So believe me, it PAINS me to weigh in on these long-awaited HUMBUG volumes with a lukewarm three stars out of five. (Actually, Fanta is off the hook entirely - the books are physically splendid, produced with love and care and done to their usual high standard.) The problem, I'm afraid, is with HUMBUG itself. It reads, and feels, awfully tired - as though everyone involved had tilled these particular fields before (as they had, of course); sadly, there's a deflated, defeated feel to a lot of the satire. The artwork is more often than not terrific, but the scripting tends to wheeze when it should percolate, and even take flight.
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8 of 8 people found the following review helpful By Andromeda on May 28, 2009
Format: Hardcover Verified Purchase
First off, "Humbug" is just plain hilarious - there were times reading "Humbug" when I was laughing so loud, I was afraid the neighbors were going to call the police. Kurtzman is definitely on a high note during this period, and Larry Siegel, who would go on to write for Mad and other humor magazines, puts in some great prose work as well. Al Jaffee and Jack Davis put in career best work - their art is stunning - I just have never seen better from Davis. Jaffee's articles, the writing and the art, are spectacular, inventive, imaginative, scathing in their satire. Arnold Roth was a great discovery for me in this collection, and I immediately picked up "Free Lance," deeply discounted on Amazon. Will Elder's photo realistic ad parody's are incredible, and of course he also contributes his usual brilliantly madcap illustration of Kurztman penned comics.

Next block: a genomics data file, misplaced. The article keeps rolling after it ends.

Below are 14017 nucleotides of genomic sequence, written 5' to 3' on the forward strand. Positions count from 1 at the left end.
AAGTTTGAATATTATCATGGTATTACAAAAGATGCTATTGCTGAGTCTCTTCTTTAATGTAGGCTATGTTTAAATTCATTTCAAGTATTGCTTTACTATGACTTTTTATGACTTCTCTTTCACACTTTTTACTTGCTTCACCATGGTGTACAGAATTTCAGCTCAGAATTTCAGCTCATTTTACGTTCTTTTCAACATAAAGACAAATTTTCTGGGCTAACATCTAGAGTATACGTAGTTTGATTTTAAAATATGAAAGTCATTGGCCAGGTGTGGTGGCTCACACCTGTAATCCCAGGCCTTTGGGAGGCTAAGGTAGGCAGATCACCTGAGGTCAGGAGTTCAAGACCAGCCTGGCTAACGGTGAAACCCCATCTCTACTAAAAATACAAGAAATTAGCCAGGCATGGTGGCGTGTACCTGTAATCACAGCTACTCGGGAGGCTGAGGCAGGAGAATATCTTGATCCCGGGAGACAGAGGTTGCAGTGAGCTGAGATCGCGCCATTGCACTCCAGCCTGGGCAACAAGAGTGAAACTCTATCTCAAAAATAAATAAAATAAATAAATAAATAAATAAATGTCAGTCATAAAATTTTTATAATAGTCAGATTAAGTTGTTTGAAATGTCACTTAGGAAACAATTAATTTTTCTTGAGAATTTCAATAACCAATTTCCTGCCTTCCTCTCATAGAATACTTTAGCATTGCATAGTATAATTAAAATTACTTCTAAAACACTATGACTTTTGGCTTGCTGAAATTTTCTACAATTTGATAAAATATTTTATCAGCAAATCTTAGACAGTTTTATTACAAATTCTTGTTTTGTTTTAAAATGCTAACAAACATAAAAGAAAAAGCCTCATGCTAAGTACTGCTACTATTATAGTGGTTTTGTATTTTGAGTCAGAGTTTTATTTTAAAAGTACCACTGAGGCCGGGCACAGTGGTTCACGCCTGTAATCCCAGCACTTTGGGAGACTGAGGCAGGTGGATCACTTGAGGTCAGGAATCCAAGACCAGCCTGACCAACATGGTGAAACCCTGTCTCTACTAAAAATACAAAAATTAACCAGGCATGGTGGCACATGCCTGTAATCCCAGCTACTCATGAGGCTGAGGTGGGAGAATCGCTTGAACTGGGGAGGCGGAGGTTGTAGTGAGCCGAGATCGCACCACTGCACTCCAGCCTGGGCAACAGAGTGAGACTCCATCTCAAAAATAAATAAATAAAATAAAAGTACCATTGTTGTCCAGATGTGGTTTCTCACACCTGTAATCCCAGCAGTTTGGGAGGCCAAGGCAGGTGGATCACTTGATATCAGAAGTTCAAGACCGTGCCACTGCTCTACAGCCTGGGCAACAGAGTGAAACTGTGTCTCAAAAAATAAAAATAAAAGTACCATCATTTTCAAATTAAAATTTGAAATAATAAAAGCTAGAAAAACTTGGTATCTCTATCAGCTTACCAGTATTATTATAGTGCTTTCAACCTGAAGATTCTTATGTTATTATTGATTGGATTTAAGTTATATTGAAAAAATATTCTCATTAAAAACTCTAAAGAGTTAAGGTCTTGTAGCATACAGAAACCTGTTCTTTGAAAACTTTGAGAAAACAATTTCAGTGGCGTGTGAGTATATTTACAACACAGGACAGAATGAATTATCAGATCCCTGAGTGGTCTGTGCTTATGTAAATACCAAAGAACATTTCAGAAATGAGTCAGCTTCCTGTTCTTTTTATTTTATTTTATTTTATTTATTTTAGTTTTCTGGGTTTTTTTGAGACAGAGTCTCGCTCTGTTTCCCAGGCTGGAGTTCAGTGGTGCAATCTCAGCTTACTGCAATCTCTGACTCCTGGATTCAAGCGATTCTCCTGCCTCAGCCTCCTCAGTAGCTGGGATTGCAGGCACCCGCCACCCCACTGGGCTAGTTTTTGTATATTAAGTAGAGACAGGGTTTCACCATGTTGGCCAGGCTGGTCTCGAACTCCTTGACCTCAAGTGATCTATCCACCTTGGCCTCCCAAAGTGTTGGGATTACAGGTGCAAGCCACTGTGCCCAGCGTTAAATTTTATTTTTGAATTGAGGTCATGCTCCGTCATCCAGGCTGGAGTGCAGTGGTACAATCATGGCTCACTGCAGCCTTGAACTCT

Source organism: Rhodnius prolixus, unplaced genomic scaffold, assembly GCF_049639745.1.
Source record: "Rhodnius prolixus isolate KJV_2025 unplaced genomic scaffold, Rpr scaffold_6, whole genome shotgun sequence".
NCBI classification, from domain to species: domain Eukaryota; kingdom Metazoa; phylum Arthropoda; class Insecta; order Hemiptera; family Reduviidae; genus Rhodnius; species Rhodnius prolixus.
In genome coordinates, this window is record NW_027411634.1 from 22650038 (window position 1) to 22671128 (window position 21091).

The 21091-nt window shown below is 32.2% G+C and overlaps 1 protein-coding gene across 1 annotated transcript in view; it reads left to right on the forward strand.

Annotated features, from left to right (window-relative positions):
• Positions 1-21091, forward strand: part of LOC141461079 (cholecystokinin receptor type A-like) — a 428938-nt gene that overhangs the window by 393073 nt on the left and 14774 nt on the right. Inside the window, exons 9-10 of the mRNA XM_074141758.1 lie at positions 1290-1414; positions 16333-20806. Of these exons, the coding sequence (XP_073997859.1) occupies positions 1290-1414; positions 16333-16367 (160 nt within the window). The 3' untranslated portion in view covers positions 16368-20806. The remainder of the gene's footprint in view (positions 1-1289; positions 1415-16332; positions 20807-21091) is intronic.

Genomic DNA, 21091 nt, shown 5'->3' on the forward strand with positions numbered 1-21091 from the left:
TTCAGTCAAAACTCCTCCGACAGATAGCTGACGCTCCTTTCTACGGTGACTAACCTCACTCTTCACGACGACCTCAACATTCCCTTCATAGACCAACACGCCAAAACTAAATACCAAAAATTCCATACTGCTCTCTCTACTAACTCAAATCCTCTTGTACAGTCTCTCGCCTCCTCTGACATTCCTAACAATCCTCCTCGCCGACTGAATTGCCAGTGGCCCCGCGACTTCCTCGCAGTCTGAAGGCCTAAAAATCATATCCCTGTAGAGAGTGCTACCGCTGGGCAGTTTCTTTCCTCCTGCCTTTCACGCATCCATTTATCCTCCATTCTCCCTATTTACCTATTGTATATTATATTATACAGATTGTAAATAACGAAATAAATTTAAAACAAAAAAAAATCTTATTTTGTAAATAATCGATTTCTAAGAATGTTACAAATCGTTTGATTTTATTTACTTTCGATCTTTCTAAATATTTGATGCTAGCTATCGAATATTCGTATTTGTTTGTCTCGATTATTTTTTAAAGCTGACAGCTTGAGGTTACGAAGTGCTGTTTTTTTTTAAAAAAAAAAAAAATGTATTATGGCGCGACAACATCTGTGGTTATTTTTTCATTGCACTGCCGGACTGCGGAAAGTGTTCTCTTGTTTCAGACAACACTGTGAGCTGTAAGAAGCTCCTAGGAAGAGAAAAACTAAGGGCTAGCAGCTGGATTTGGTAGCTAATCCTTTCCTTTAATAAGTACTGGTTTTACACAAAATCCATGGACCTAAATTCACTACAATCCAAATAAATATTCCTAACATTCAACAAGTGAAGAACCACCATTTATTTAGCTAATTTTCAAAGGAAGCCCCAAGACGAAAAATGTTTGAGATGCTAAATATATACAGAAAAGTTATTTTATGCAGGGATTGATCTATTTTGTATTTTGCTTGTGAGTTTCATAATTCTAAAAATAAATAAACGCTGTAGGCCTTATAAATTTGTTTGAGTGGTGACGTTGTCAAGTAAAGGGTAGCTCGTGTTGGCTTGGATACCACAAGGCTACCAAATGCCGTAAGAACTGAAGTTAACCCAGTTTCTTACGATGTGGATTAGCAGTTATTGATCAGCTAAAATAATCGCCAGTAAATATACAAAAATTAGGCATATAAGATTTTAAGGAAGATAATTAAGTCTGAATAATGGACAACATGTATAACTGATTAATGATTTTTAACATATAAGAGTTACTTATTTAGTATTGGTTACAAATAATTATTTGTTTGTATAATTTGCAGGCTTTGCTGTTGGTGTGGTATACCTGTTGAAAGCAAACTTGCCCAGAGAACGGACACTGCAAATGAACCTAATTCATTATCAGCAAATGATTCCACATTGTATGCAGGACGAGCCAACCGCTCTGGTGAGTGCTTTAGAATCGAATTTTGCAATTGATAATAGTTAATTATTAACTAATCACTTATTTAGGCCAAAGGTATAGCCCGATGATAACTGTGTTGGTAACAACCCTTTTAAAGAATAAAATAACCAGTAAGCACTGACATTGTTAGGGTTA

The material, if anything, was amazingly timely - I was astounded at Kurtzman, Jaffee, Roth and Siegel's ability to find those timeless qualities in the everyday in their satire. True, today's sensationalistic media, game shows, corrupt politicians, intelligence-insulting ads, and chintzy consumer products have different names, but they still have qualities that touch on the universal folly of humankind, and thus we can relate to the humor presented in "Humbug."

The material that is firmly of it's time serves as a history lesson, and in some cases, is a reminder of how far we have come as a nation. The civil rights movement was just getting started, and many of the "Humbug" articles touch on racism. Their (cartoon) version of Olberman's "Worst Person in the World" was called "The Humbug Award," one of which was given to Gov.